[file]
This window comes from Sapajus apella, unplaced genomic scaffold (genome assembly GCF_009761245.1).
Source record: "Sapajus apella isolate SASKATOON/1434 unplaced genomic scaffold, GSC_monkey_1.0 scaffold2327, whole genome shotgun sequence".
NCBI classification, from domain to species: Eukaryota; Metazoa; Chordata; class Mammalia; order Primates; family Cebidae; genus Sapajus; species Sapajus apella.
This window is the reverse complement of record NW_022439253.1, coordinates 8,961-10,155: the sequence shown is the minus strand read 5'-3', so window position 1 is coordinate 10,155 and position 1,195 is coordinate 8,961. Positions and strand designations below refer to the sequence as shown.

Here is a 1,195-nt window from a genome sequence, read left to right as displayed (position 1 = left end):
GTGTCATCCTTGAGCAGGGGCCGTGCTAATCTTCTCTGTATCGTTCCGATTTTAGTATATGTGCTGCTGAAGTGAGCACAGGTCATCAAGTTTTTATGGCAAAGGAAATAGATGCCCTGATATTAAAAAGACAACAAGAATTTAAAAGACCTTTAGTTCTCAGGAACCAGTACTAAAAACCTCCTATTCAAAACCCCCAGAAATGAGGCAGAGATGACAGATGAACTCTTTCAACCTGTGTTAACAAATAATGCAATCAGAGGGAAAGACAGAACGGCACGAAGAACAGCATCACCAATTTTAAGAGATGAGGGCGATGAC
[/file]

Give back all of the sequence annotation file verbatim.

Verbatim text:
This window comes from Sapajus apella, unplaced genomic scaffold (genome assembly GCF_009761245.1).
Source record: "Sapajus apella isolate SASKATOON/1434 unplaced genomic scaffold, GSC_monkey_1.0 scaffold2327, whole genome shotgun sequence".
NCBI classification, from domain to species: Eukaryota; Metazoa; Chordata; class Mammalia; order Primates; family Cebidae; genus Sapajus; species Sapajus apella.
This window is the reverse complement of record NW_022439253.1, coordinates 8,961-10,155: the sequence shown is the minus strand read 5'-3', so window position 1 is coordinate 10,155 and position 1,195 is coordinate 8,961. Positions and strand designations below refer to the sequence as shown.

Here is a 1,195-nt window from a genome sequence, read left to right as displayed (position 1 = left end):
GTGTCATCCTTGAGCAGGGGCCGTGCTAATCTTCTCTGTATCGTTCCGATTTTAGTATATGTGCTGCTGAAGTGAGCACAGGTCATCAAGTTTTTATGGCAAAGGAAATAGATGCCCTGATATTAAAAAGACAACAAGAATTTAAAAGACCTTTAGTTCTCAGGAACCAGTACTAAAAACCTCCTATTCAAAACCCCCAGAAATGAGGCAGAGATGACAGATGAACTCTTTCAACCTGTGTTAACAAATAATGCAATCAGAGGGAAAGACAGAACGGCACGAAGAACAGCATCACCAATTTTAAGAGATGAGGGCGATGAC